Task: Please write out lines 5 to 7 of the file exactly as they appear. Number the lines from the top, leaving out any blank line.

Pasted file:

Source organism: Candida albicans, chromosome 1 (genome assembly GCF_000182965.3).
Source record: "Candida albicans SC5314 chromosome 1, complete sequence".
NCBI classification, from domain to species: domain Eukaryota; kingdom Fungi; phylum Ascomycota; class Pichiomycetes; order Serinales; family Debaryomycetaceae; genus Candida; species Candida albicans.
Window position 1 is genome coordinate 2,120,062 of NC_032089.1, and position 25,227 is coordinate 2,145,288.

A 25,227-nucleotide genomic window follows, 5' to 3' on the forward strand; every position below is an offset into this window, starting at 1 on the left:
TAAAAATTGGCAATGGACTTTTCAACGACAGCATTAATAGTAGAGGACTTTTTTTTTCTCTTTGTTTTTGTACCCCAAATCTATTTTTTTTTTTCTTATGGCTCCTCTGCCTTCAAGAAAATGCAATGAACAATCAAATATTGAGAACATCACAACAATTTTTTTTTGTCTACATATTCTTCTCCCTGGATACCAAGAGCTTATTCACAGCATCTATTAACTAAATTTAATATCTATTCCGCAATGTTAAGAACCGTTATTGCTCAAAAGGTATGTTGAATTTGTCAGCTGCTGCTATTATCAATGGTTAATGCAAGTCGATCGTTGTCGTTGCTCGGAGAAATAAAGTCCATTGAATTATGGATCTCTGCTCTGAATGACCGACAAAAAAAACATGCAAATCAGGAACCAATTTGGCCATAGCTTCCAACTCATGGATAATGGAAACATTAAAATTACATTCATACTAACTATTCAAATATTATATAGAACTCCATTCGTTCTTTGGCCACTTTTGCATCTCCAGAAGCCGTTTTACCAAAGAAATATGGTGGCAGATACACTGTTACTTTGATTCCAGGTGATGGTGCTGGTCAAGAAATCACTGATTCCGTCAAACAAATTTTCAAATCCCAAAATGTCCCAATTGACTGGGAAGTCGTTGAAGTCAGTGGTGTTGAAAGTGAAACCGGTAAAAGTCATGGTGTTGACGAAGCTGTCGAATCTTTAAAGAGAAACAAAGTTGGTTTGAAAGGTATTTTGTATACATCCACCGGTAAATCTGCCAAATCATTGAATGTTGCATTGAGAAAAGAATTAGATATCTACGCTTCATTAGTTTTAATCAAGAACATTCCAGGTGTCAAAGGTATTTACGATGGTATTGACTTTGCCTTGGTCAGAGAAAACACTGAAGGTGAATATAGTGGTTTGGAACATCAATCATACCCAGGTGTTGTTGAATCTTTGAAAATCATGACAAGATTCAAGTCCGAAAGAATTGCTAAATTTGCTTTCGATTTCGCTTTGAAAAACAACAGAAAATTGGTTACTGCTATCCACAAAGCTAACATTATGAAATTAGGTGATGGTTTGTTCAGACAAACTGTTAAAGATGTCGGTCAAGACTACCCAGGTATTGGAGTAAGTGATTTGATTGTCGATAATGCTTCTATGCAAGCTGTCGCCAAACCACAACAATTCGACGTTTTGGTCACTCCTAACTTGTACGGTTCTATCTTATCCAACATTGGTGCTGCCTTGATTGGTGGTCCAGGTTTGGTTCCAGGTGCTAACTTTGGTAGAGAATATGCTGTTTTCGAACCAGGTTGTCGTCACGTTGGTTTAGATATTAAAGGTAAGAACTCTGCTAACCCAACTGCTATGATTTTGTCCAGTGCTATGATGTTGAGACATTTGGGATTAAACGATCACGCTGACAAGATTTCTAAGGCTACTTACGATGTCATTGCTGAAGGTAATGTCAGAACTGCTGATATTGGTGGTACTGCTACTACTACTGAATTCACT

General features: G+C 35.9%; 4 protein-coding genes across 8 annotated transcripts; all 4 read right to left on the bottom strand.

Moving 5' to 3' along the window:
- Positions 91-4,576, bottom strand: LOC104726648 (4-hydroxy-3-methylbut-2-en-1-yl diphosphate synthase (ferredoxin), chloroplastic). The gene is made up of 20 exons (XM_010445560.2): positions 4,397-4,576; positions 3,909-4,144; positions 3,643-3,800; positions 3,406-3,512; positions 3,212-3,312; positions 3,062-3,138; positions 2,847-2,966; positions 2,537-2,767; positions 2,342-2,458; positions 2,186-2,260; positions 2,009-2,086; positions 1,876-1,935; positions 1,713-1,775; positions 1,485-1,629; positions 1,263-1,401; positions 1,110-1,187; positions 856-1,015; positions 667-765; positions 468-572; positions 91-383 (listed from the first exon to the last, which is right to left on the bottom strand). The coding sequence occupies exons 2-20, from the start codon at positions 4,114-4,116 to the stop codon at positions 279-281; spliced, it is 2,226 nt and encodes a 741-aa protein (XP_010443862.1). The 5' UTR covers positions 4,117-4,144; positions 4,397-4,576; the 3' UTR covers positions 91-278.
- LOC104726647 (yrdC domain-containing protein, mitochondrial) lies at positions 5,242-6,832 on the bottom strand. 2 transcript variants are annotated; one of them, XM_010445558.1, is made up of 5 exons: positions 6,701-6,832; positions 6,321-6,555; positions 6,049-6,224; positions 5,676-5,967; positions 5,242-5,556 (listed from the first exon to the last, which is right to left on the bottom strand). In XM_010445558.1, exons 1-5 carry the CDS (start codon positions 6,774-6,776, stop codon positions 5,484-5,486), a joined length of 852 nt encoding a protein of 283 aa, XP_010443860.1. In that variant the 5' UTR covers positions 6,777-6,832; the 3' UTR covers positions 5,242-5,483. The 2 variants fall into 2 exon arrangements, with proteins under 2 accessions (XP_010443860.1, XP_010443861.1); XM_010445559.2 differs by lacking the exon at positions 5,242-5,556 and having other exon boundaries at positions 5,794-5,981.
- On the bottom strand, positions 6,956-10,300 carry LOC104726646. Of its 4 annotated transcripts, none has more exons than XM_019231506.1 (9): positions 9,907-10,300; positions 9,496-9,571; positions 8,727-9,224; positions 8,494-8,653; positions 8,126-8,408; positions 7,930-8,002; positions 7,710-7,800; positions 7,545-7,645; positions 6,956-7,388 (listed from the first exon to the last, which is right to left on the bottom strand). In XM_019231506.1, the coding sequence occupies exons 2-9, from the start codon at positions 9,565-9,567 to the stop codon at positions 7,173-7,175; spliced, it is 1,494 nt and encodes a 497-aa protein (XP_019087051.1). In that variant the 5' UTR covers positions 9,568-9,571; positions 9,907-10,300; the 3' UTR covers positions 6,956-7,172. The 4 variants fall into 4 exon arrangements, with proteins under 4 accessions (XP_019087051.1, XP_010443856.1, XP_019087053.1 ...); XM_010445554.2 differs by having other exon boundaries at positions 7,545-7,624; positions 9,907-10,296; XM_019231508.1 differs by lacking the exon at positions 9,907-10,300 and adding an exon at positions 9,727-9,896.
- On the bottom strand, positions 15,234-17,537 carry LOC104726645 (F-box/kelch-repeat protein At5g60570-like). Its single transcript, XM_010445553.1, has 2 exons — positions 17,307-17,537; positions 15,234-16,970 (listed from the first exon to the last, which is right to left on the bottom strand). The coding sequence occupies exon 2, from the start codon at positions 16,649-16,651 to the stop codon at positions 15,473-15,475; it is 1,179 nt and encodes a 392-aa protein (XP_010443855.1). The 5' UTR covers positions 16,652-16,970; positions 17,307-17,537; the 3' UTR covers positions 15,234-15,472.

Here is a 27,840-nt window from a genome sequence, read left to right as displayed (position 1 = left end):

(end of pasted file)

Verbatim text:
A 25,227-nucleotide genomic window follows, 5' to 3' on the forward strand; every position below is an offset into this window, starting at 1 on the left:
TAAAAATTGGCAATGGACTTTTCAACGACAGCATTAATAGTAGAGGACTTTTTTTTTCTCTTTGTTTTTGTACCCCAAATCTATTTTTTTTTTTCTTATGGCTCCTCTGCCTTCAAGAAAATGCAATGAACAATCAAATATTGAGAACATCACAACAATTTTTTTTTGTCTACATATTCTTCTCCCTGGATACCAAGAGCTTATTCACAGCATCTATTAACTAAATTTAATATCTATTCCGCAATGTTAAGAACCGTTATTGCTCAAAAGGTATGTTGAATTTGTCAGCTGCTGCTATTATCAATGGTTAATGCAAGTCGATCGTTGTCGTTGCTCGGAGAAATAAAGTCCATTGAATTATGGATCTCTGCTCTGAATGACCGACAAAAAAAACATGCAAATCAGGAACCAATTTGGCCATAGCTTCCAACTCATGGATAATGGAAACATTAAAATTACATTCATACTAACTATTCAAATATTATATAGAACTCCATTCGTTCTTTGGCCACTTTTGCATCTCCAGAAGCCGTTTTACCAAAGAAATATGGTGGCAGATACACTGTTACTTTGATTCCAGGTGATGGTGCTGGTCAAGAAATCACTGATTCCGTCAAACAAATTTTCAAATCCCAAAATGTCCCAATTGACTGGGAAGTCGTTGAAGTCAGTGGTGTTGAAAGTGAAACCGGTAAAAGTCATGGTGTTGACGAAGCTGTCGAATCTTTAAAGAGAAACAAAGTTGGTTTGAAAGGTATTTTGTATACATCCACCGGTAAATCTGCCAAATCATTGAATGTTGCATTGAGAAAAGAATTAGATATCTACGCTTCATTAGTTTTAATCAAGAACATTCCAGGTGTCAAAGGTATTTACGATGGTATTGACTTTGCCTTGGTCAGAGAAAACACTGAAGGTGAATATAGTGGTTTGGAACATCAATCATACCCAGGTGTTGTTGAATCTTTGAAAATCATGACAAGATTCAAGTCCGAAAGAATTGCTAAATTTGCTTTCGATTTCGCTTTGAAAAACAACAGAAAATTGGTTACTGCTATCCACAAAGCTAACATTATGAAATTAGGTGATGGTTTGTTCAGACAAACTGTTAAAGATGTCGGTCAAGACTACCCAGGTATTGGAGTAAGTGATTTGATTGTCGATAATGCTTCTATGCAAGCTGTCGCCAAACCACAACAATTCGACGTTTTGGTCACTCCTAACTTGTACGGTTCTATCTTATCCAACATTGGTGCTGCCTTGATTGGTGGTCCAGGTTTGGTTCCAGGTGCTAACTTTGGTAGAGAATATGCTGTTTTCGAACCAGGTTGTCGTCACGTTGGTTTAGATATTAAAGGTAAGAACTCTGCTAACCCAACTGCTATGATTTTGTCCAGTGCTATGATGTTGAGACATTTGGGATTAAACGATCACGCTGACAAGATTTCTAAGGCTACTTACGATGTCATTGCTGAAGGTAATGTCAGAACTGCTGATATTGGTGGTACTGCTACTACTACTGAATTCACT

General features: G+C 35.9%; 4 protein-coding genes across 8 annotated transcripts; all 4 read right to left on the bottom strand.